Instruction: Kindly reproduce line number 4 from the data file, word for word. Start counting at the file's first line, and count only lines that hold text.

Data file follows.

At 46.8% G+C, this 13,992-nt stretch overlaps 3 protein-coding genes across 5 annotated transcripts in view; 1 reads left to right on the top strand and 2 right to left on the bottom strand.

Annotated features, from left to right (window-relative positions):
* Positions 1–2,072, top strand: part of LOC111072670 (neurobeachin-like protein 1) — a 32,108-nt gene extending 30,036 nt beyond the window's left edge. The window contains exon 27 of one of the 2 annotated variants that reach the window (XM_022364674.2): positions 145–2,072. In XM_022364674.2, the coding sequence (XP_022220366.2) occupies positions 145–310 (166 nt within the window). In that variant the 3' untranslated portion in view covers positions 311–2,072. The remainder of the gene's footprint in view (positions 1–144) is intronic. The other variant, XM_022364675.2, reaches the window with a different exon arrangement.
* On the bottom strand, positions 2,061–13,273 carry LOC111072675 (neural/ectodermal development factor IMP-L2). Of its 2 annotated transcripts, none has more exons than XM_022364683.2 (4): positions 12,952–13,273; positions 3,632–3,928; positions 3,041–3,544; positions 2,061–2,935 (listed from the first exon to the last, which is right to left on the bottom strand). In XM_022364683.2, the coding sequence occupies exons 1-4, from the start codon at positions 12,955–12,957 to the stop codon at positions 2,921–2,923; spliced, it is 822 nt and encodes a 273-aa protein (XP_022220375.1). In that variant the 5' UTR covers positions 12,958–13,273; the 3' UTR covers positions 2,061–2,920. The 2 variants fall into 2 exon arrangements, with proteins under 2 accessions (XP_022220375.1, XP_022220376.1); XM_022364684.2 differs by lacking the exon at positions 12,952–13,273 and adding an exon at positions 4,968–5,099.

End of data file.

* On the bottom strand, positions 2,061–13,273 carry LOC111072675 (neural/ectodermal development factor IMP-L2). Of its 2 annotated transcripts, none has more exons than XM_022364683.2 (4): positions 12,952–13,273; positions 3,632–3,928; positions 3,041–3,544; positions 2,061–2,935 (listed from the first exon to the last, which is right to left on the bottom strand). In XM_022364683.2, the coding sequence occupies exons 1-4, from the start codon at positions 12,955–12,957 to the stop codon at positions 2,921–2,923; spliced, it is 822 nt and encodes a 273-aa protein (XP_022220375.1). In that variant the 5' UTR covers positions 12,958–13,273; the 3' UTR covers positions 2,061–2,920. The 2 variants fall into 2 exon arrangements, with proteins under 2 accessions (XP_022220375.1, XP_022220376.1); XM_022364684.2 differs by lacking the exon at positions 12,952–13,273 and adding an exon at positions 4,968–5,099.